“In Greece, you have a much stronger hierarchy,” Philipps continues. “You cannot get a guy to do something without his boss agreeing. Which can be more efficient, or it can be more bureaucratic. In China, I’m still trying to understand how that will work, how I’ll have to adapt. In every country, you find that ‘yes’ means something different, ‘maybe’ means something different, ‘I’ll do that right now’ means something different. Your management style needs to change.”
Few managers are so adaptive, and few companies can parachute into a new country every two years and set up a vast, complex, and vital operation; at Atos, that’s just the way business is done. And it’s worth it. While the games aren’t Atos’s primary profit source, they are an opportunity to showcase its abilities all over the world. “What we do is like the circus,” says Santiago Codola, a manager who works in Atos’s nerve center in Barcelona. “You move from place to place. You have a short time to prepare, and you have to make the show look like the best in the world. Then you move on.” Next stops for this global circus: Turin and Beijing.
Fast Take: The Globe-Trotter’s Guide to the Galaxy
A rule book for global execs is a bit of a contradiction in terms, because listening and flexibility are key. But here’s what some time-zone itinerants have picked up in their travels.
- “State visits” — those fly-in-fly-out formal calls on overseas facilities — tend to be a waste of time. So says Harold Sirkin of Boston Consulting Group. What you’ll get is a show and a handshake, not a real feel for real problems.
- Frequent teleconferences beat infrequent videoconferences. “And when you schedule conference calls, you should share the pain,” says Claude Philipps of Atos Origin. “Don’t always make the team in Barcelona wake up at two in the morning.”
- Use technology that supports “presence detection” — instant messaging, for example — to tell you when a colleague is or isn’t available. Terry Walters of Plantronics swears by Skype, software that supports voice conversations over the Internet: “You can see who’s online and who’s busy,” he says.
- Make sure regular teleconferences or videoconferences happen at a regular time and day. “That way,” says Walters, “if you need religion, you can be there. It’s like going to church.”
- Don’t expect tight bonds among team members who collaborate only via teleconference, email, and instant messaging. “You need to get your people together in one place if you want them to really appreciate how good everyone is, and how good you are as a team,” says Bob Armstrong at GE Healthcare Technologies.
- Pick a system for Web collaboration, and stick with it. IBM Lotus’s QuickPlace, Groove Networks’ Workspace, and other systems all have their relative merits. But the level of participation drops sharply when companies switch from one system to another.
- English may be the de facto language of global business, but efforts to speak like the locals can help build stronger bonds. “At our Christmas party in Mexico, I give a speech in Spanish every year,” says Walters. “I rehearse it pretty carefully. I haven’t yet given speeches in Chinese, but I will.”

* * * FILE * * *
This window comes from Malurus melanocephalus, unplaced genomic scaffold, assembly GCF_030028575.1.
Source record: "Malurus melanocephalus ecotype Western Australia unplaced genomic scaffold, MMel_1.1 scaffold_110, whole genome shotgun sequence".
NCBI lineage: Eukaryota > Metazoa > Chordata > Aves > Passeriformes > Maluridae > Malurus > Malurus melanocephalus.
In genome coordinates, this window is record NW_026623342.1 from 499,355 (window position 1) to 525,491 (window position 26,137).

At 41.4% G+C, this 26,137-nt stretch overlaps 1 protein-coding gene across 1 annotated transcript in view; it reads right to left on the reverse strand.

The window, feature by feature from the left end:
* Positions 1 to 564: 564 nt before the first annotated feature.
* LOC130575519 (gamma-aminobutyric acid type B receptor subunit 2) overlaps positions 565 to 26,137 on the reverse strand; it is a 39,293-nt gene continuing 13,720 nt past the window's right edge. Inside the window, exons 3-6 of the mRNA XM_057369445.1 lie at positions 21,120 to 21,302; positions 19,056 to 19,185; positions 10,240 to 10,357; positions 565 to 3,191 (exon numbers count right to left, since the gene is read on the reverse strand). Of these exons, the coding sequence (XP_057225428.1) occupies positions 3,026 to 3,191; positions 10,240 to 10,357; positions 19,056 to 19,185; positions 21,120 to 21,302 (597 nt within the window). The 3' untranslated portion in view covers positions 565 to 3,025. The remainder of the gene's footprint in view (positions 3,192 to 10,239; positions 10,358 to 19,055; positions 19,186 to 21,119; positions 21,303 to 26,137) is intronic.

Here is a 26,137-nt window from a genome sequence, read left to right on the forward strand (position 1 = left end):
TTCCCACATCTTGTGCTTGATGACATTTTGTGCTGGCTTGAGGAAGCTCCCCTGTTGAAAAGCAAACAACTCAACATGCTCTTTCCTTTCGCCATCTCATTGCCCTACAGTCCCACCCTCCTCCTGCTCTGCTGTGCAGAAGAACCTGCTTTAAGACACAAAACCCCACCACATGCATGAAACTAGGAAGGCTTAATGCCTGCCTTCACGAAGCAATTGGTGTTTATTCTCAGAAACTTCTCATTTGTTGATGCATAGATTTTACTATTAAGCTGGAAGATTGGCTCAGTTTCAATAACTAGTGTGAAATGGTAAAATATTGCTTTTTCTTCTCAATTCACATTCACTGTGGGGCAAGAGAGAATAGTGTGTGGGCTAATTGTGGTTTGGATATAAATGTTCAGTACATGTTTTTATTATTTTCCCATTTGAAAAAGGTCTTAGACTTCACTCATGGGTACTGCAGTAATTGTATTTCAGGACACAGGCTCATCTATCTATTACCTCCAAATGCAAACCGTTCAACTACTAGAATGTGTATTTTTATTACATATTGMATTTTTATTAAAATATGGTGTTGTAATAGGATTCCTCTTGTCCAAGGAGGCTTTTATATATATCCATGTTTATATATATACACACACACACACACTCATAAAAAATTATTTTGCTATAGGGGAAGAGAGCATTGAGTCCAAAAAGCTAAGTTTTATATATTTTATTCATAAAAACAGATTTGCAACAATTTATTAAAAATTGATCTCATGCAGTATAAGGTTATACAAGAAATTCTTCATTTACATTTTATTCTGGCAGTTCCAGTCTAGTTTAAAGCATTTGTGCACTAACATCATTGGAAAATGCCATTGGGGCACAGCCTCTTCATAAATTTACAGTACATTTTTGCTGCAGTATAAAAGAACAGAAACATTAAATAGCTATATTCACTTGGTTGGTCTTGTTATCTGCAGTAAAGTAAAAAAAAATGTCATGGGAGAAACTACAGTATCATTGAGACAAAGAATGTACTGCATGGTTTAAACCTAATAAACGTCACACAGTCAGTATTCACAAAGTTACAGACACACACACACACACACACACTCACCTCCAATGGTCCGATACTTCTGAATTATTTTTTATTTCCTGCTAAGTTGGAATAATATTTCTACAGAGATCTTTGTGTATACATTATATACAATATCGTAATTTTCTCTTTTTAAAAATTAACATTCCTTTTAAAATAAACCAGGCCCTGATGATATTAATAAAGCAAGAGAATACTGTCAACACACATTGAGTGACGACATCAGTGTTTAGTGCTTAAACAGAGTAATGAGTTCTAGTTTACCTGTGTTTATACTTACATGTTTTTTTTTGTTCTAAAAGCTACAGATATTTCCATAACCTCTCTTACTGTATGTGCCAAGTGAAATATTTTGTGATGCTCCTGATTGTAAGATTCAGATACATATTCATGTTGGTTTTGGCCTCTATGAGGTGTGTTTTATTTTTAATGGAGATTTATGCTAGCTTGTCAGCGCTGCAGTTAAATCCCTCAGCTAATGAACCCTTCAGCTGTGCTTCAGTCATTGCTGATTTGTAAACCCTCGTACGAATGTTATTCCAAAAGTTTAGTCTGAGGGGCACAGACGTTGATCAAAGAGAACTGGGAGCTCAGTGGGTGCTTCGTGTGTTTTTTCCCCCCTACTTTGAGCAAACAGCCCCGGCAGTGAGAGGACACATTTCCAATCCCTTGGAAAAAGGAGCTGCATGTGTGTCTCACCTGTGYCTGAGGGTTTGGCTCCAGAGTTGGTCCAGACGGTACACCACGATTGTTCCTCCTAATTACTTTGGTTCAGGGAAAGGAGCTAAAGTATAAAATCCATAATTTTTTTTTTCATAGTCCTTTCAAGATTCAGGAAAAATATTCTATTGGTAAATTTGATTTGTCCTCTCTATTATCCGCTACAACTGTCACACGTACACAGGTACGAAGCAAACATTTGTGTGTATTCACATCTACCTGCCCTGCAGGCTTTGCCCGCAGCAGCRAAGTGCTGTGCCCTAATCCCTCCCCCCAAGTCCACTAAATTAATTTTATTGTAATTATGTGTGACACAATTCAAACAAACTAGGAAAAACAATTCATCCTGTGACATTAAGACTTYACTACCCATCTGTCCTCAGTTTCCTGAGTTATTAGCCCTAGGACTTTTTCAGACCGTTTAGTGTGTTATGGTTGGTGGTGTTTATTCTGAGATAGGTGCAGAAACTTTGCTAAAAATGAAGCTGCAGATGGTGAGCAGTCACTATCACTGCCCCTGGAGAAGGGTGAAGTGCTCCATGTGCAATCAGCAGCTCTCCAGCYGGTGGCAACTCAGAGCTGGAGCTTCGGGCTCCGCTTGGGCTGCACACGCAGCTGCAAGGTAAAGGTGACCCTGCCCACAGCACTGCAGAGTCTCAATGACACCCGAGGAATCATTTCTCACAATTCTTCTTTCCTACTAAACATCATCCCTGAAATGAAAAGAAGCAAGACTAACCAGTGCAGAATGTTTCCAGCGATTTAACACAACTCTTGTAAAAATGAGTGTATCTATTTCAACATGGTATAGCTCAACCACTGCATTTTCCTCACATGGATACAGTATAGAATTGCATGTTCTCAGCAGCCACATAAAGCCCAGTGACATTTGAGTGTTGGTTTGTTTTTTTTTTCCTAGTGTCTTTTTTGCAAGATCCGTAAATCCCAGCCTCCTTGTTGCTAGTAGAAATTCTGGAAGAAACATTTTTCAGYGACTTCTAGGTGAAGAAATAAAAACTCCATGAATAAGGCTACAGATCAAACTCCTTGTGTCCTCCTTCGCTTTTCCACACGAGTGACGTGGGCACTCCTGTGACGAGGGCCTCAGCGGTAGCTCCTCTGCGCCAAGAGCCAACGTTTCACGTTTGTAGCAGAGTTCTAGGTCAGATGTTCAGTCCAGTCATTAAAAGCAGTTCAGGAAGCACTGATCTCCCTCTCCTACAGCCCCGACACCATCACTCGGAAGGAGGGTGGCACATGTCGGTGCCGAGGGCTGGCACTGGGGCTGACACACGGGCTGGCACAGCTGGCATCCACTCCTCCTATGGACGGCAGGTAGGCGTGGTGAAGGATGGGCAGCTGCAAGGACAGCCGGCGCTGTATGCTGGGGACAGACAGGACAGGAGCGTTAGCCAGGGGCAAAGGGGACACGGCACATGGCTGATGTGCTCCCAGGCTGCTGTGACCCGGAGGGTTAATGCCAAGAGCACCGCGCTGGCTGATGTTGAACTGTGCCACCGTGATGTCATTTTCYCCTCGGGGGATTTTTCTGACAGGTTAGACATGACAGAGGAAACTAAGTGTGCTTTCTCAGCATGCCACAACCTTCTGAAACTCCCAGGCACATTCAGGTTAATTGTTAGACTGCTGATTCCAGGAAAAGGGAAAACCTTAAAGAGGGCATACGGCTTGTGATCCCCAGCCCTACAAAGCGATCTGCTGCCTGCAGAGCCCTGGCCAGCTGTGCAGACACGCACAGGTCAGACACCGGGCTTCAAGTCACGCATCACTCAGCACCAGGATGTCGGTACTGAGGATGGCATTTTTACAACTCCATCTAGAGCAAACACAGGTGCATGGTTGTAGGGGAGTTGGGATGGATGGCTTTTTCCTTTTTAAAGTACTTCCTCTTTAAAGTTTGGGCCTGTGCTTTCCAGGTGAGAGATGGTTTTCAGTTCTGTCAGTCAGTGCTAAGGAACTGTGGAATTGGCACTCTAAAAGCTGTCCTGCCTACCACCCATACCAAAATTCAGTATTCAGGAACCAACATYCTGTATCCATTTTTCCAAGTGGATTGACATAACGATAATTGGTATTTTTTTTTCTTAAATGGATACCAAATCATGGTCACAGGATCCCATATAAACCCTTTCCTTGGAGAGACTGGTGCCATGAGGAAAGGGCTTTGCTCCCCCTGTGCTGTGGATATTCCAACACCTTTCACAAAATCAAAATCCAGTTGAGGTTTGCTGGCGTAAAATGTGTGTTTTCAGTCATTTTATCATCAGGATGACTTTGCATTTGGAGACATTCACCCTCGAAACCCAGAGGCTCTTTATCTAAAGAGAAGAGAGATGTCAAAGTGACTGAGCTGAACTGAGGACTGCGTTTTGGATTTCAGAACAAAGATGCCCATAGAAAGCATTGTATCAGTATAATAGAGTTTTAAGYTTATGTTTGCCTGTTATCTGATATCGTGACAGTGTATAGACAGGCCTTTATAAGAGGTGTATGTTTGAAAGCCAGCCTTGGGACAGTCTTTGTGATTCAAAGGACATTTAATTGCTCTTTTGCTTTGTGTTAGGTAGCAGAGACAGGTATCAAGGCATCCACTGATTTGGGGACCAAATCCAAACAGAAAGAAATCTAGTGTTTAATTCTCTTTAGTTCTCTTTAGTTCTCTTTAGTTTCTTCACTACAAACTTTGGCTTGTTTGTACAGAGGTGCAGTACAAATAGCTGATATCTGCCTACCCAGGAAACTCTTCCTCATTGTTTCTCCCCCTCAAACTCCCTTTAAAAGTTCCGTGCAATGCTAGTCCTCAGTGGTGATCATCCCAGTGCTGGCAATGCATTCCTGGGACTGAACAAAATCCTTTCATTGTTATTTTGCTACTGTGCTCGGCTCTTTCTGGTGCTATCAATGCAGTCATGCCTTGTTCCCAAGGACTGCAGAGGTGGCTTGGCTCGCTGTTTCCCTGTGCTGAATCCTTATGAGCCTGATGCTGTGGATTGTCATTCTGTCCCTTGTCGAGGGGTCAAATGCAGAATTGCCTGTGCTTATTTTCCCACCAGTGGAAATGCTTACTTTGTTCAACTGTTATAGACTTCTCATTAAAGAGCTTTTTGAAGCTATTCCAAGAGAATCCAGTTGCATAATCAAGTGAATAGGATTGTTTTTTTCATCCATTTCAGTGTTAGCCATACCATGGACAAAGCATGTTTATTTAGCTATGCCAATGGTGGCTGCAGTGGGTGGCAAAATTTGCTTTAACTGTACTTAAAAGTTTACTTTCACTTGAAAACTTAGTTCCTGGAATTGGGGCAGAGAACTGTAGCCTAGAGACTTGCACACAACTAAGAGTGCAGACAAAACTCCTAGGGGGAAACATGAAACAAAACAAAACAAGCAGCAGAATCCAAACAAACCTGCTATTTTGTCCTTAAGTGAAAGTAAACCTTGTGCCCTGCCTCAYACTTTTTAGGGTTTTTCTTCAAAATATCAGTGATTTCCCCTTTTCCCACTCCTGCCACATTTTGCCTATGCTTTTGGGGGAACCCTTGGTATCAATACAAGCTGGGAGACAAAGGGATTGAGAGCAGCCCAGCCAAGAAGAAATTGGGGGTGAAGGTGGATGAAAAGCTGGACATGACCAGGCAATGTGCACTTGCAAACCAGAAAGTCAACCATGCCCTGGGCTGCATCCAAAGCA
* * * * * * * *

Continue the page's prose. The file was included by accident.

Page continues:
Sidebar: Staying Aloft
John Leahy, 54, may be the world’s most frequent flier.
As the chief commercial officer of Airbus, Leahy oversees more than 500 sales and marketing personnel in Toulouse, France — where Airbus is headquartered — plus Sydney, Tokyo, Beijing, Hong Kong, Dubai, and the United States.
He travels 200 days a year and still manages to return to Toulouse for the weekly management board meeting. “All my relatives use my frequent-flier points — and I’m not running out,” he says.
One week this spring, he left Toulouse on a Saturday to fly to Sydney, where he met with Qantas executives about a low-cost airline they’re starting and had dinner with the CEO of Air New Zealand to talk about a potential order. On Tuesday, Leahy flew to Singapore for meetings with the heads of Value Air and Singapore Airlines. Wednesday night, he flew back to Paris for a Thursday shareholder meeting of EADS, the French company that owns 80% of Airbus. Friday morning, he left for Miami to have dinner with the president of Lan Chile Airlines. Saturday morning, he flew to El Salvador for the funeral of the president of that country’s airline. He was back home in Toulouse by 5 p.m. on Sunday.
Leahy, no surprise, is a firm believer in the power of personal presence. “Videoconferencing is overrated,” he says. “Trying to sell airplanes requires a lot of face-to-face contact.” Especially if it’s the Airbus A380, with a price tag of $280 million. “It’s hard to say over a videoconference, ‘No, what you’ve heard from our competitors about the price of Airbus spares isn’t true,’ ” he says. “You’ve got to be in front of the guy for hours, sometimes days on end.”
Leahy’s Rules of the Road
- Stay focused on what you’re flying in to accomplish. The travel itself can distract you from the reason you’re traveling, he says.
- “Try to exercise whenever possible. Even if you can just run in the hotel gym for 30 minutes, you get oxygen into your blood and your body starts to acclimate.”
- “The worst thing you can ever do when you arrive somewhere is take a nap in the daylight hours. Just don’t do it.”
- Leahy says he couldn’t live without his GSM phone, which “rings in my pocket no matter where I am in the world, be it Beijing or New York.” He leaves the phone on night and day. “I might yell at the person for waking me up, but that’s better than losing a deal because I didn’t answer.”
Scott Kirsner is glad to be back home in Boston.